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What’s Balance?

Take a guess: which of these activities require balance?

  1. Hanging wet clothes out to dry

  2. Getting out of a sofa

  3. Standing in a moving MRT train

You guessed it: all these activities require balance! Even though we rarely think about it, being able to keep our balance is important in our everyday lives.

Like strength training, balance training involves working our muscles.

In this case, we focus on muscles that keep us upright: our core and leg muscles. Think of it as building a stable foundation for all physical activities.

What do we gain from balance training? We’ll have better coordination and form, which reduces our risks of injury when we exercise.

As we age, having good balance also helps prevent falls so we can stay independent longer.

Start Slow

Ready to go steady? Here are some balance workouts you can do at home while watching your favourite TV shows. Plus, you don’t need any special equipment!

Here’s a tip: If you haven’t quite found your balance, try standing behind a chair and holding on for support!

Balance on One Foot

  1. Stand up straight, bend your right knee, and raise your right foot behind you (towards your buttocks).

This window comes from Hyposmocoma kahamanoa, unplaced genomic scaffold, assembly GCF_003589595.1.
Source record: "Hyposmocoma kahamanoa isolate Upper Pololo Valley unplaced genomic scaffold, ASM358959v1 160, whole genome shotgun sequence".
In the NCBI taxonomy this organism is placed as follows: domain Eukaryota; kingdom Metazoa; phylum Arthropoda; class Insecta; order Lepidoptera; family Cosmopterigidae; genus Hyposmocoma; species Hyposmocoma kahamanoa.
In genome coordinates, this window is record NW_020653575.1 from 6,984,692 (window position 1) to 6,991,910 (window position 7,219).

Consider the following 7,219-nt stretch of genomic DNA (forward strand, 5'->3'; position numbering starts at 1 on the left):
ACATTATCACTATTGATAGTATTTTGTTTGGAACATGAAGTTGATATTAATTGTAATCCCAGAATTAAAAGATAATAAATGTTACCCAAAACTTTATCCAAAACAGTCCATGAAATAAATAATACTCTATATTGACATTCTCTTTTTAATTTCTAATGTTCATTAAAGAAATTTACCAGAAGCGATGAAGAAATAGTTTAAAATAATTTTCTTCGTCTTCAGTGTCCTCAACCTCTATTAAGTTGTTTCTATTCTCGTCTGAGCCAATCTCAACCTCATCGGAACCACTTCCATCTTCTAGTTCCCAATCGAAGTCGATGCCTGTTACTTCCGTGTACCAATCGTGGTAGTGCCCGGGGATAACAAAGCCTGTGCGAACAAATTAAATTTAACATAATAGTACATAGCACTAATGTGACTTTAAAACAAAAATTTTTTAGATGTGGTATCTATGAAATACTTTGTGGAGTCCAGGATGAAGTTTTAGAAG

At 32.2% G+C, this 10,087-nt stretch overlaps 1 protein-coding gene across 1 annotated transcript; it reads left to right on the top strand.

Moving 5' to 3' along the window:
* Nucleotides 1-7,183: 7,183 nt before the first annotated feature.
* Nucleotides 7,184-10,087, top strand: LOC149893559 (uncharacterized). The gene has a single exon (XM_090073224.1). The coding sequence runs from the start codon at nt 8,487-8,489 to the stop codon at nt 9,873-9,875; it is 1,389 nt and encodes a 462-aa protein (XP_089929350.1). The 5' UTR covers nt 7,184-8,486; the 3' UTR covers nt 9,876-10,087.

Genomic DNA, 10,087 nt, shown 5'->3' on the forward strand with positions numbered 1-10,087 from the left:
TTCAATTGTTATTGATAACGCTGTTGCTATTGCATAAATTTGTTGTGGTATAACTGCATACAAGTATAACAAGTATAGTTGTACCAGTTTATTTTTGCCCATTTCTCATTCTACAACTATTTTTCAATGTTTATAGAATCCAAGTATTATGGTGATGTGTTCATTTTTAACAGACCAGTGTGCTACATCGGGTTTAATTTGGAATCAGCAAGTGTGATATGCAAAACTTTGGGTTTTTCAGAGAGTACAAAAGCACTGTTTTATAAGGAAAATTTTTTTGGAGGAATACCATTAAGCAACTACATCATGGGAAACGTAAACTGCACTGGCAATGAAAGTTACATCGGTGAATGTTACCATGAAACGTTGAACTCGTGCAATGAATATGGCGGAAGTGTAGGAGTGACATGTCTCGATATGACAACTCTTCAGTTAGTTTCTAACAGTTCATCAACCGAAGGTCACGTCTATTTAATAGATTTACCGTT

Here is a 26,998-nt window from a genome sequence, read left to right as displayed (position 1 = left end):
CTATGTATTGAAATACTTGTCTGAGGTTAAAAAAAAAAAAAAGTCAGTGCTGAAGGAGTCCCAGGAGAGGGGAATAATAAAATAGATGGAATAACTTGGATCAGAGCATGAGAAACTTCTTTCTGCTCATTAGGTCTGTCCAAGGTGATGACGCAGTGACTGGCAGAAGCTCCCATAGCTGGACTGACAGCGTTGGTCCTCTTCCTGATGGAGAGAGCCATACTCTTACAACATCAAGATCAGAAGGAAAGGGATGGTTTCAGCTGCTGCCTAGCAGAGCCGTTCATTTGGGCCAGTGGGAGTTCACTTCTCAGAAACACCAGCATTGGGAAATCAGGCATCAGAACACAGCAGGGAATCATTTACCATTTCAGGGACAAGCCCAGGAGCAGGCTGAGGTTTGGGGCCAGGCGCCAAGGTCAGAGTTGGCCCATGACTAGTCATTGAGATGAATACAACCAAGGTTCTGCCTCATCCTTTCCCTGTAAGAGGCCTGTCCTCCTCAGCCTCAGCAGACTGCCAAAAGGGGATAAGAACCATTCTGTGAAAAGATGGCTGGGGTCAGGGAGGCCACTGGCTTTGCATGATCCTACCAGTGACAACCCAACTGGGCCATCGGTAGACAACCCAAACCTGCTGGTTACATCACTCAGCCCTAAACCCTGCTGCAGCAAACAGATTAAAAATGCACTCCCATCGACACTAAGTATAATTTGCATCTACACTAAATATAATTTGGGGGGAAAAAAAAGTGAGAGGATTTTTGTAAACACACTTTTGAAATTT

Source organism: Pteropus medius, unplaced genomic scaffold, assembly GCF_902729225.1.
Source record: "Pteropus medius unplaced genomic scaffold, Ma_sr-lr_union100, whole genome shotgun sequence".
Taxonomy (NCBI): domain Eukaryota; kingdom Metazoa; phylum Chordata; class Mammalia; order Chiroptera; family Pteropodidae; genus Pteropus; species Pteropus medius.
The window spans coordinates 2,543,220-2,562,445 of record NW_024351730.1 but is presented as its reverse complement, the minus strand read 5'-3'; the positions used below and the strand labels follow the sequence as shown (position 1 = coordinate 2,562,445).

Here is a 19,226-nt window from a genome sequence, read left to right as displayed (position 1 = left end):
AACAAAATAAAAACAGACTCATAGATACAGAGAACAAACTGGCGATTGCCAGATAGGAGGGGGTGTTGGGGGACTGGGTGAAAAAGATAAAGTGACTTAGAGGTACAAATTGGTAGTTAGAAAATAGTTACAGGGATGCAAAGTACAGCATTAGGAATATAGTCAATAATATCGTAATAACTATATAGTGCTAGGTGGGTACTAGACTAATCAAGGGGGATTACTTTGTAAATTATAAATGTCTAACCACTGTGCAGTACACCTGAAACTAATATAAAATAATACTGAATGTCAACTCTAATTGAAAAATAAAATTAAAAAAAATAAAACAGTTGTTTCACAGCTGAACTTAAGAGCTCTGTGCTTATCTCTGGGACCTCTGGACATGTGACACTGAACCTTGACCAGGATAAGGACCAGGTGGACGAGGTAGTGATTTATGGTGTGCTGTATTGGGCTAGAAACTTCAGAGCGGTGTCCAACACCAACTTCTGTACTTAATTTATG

2. Try to maintain your balance for 30 seconds.

  3. Switch to the other foot and repeat.

Up for a challenge?

Try balancing while doing chores like washing the dishes.

Raise Your Heels (i.e. Tiptoe)

  1. Stand with feet hip-width apart.

  2. Lift your heels off the floor, balancing on the balls of your feet with your weight evenly distributed.

  3. Slowly lower your heels back to the floor. Do three sets of 10 raises.

Raise Your Toes

  1. Stand with feet hip-width apart.

  2. Lift the toes and balls of your feet off the floor, resting your weight equally on both heels.

  3. Slowly return to starting position. Do three sets of 10 raises.

Side Leg Raises

  1. Stand up straight and raise your right leg to the side at 45 degrees. Keep your leg straight from hip to heel.

  2. Lower the leg. Repeat 10 times.

  3. Repeat the same movement with your left leg, 10 times.

  4. Do three sets of 10 on each leg.

Level Up

Once you’ve gotten the hang of the basic balance movements, turn up the difficulty by letting go of the chair, and holding the raised positions longer before releasing.

For example, instead of balancing on one foot for 30 seconds, try to maintain that position for one minute.

Closing your eyes will also make the movements more challenging.

And as you get more confident, why not increase instability to test your balance even more? Stand on a pillow, cushion, or your child’s foam play mat while you practise those moves.

Do consult your doctor before starting any exercise regime, and practise caution when exercising. Remember, safety first!


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